TV debates: what Sarah Palin knew

Lessons for Brown, Cameron and Clegg? You betcha.

In the next issue of the New Statesman, Dominic Sandbrook has a terrific essay on the televised leaders' debates, What Ronald Reagan knew. His hook is Reagan's folksy, charm-laden, policy-lite performance against President Jimmy Carter in 1980 -- "There you go again" and all that.

If the actor-turned-president Reagan is a role model, what (if anything) can Gordon Brown, David Cameron and Nick Clegg hope to learn from John McCain's one-time running mate, Sarah Palin? Well, two things.

First, lower expectations to such an extent that anything other than a complete meltdown will be seen as a triumph. According to John Heilemann and Mark Halperin's account of the 2008 presidential race, Game Change (aka Race of a Lifetime), "McCainworld was ecstatic" after the 2 October debate. "Palin had not only survived, but fought Biden to something like a draw," they wrote, though not everyone saw it that way.

Second, avoid tricky words. Again, we're grateful to Heilemann and Halperin for this account of the Republican's debate prep:

Over and over, Palin referred to Obama's running mate as "Senator Obiden" -- or was it "O'Biden"? -- and the corrections from her team weren't sticking. Finally, three staffers, practically in unison, suggested, Why don't you just call him Joe?

And that's exactly what she did. As the two would-be VPs greet each other, you can just hear above the applause Palin eagerly asking Biden: "Hey, can I call you Joe?"

By the way, you can join the New Statesman team for some live blogging on Thursday night's debate.

Jon Bernstein, former deputy editor of New Statesman, is a digital strategist and editor. He tweets @Jon_Bernstein. 

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“Trembling, shaking / Oh, my heart is aching”: the EU out campaign song will give you chills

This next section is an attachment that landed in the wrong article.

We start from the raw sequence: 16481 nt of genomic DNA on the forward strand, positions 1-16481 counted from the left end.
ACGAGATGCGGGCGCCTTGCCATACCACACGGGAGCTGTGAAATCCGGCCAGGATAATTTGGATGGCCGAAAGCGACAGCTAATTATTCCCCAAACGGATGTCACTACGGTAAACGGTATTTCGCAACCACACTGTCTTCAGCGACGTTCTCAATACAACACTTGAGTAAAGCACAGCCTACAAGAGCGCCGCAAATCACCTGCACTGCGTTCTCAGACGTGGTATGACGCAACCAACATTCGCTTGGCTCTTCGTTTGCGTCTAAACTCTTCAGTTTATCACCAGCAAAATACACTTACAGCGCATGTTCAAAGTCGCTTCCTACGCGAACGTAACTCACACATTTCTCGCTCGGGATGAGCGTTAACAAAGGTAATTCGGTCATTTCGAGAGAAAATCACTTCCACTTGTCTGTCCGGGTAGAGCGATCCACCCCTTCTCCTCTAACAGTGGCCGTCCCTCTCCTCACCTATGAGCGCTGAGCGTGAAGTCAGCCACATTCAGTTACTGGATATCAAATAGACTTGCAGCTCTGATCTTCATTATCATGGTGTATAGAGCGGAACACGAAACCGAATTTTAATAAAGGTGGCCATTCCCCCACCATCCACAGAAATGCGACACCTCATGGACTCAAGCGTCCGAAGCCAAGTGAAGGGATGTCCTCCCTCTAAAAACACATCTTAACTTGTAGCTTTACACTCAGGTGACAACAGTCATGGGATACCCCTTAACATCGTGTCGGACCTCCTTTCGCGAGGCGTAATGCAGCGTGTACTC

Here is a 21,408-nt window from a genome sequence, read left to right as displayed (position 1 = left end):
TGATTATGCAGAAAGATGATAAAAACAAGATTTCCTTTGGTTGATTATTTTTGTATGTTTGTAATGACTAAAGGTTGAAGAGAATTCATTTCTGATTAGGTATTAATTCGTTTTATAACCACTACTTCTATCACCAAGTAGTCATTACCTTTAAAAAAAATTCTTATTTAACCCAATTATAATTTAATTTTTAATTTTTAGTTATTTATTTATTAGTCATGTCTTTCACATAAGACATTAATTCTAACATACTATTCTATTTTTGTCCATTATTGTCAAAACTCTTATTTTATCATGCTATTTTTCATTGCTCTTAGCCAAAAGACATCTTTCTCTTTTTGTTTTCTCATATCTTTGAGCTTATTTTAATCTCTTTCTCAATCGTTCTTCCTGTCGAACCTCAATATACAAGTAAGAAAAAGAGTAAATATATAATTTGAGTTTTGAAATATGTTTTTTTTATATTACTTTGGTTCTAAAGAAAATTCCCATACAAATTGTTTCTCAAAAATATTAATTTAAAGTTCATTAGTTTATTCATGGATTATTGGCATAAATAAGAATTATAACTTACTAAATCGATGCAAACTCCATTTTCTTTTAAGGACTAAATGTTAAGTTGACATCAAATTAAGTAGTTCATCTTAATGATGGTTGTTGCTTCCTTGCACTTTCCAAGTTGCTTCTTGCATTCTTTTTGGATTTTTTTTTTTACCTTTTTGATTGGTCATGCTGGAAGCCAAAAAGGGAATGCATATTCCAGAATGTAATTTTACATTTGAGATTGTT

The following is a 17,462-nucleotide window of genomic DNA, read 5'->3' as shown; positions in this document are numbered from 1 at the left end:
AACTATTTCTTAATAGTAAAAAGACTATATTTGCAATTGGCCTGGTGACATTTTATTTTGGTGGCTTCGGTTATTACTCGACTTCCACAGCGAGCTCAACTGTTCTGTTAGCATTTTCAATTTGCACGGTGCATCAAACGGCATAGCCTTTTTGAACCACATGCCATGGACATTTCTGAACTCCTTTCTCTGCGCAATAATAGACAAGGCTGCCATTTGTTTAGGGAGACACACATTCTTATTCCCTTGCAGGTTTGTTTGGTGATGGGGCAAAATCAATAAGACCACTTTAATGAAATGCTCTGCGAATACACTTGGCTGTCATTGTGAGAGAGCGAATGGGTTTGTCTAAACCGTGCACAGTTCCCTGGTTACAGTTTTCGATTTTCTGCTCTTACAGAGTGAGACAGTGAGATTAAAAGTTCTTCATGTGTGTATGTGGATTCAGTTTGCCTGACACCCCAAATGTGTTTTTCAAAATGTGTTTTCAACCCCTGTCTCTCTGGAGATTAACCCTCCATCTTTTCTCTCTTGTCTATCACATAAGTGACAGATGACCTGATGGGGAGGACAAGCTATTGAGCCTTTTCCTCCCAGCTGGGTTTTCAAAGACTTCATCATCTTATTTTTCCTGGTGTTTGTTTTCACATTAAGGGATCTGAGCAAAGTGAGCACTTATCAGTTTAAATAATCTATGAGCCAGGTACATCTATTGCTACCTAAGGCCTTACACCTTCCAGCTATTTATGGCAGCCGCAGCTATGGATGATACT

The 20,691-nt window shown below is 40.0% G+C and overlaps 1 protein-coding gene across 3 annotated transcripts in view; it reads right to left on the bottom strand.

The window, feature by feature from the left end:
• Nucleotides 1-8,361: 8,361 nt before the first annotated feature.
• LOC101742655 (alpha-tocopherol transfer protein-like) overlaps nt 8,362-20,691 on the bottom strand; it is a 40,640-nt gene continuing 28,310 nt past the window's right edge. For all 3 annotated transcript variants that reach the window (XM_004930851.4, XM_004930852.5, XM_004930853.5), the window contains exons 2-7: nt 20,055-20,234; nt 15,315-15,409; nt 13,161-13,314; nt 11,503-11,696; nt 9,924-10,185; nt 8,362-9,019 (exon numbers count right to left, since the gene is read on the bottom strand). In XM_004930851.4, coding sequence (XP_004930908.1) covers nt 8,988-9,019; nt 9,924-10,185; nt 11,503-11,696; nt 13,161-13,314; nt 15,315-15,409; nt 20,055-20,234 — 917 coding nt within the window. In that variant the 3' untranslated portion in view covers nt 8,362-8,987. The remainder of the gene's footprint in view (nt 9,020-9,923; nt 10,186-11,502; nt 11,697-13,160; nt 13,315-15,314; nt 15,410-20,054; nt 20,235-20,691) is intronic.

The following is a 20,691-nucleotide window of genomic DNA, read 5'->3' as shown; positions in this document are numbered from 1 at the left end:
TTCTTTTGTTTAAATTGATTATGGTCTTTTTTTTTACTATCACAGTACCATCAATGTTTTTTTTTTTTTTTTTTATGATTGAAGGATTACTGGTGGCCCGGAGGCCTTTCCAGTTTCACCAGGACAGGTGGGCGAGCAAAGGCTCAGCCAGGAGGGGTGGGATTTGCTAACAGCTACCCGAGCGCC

But not in a good way.

You know the story. Some old guys with vague dreams of empire want Britain to leave the European Union. They’ve been kicking up such a big fuss over the past few years that the government is letting the public decide.

And what is it that sways a largely politically indifferent electorate? Strikes hope in their hearts for a mildly less bureaucratic yet dangerously human rights-free future? An anthem, of course!

Originally by Carly You’re so Vain Simon, this is the song the Leave.EU campaign (Nigel Farage’s chosen group) has chosen. It is performed by the singer Antonia Suñer, for whom freedom from the technofederalists couldn’t come any suñer.

Here are the lyrics, of which your mole has done a close reading. But essentially it’s just nature imagery with fascist undertones and some heartburn.

"Let the river run

"Let all the dreamers

"Wake the nation.

"Come, the new Jerusalem."

Don’t use a river metaphor in anything political, unless you actively want to evoke Enoch Powell. Also, Jerusalem? That’s a bit... strong, isn’t it? Heavy connotations of being a little bit too Englandy.

"Silver cities rise,

"The morning lights,

"The streets that meet them,

"And sirens call them on

"With a song."

Sirens and streets. Doesn’t sound like a wholly un-authoritarian view of the UK’s EU-free future to me.

"It’s asking for the taking,

"Trembling, shaking,

"Oh, my heart is aching."

A reference to the elderly nature of many of the UK’s eurosceptics, perhaps?

"We’re coming to the edge,

"Running on the water,

"Coming through the fog,

"Your sons and daughters."

I feel like this is something to do with the hosepipe ban.

"We the great and small,

"Stand on a star,

"And blaze a trail of desire,

"Through the dark’ning dawn."

Everyone will have to speak this kind of English in the new Jerusalem, m'lady, oft with shorten’d words which will leave you feeling cringéd.

"It’s asking for the taking.

"Come run with me now,

"The sky is the colour of blue,

"You’ve never even seen,

"In the eyes of your lover."

I think this means: no one has ever loved anyone with the same colour eyes as the EU flag.

I'm a mole, innit.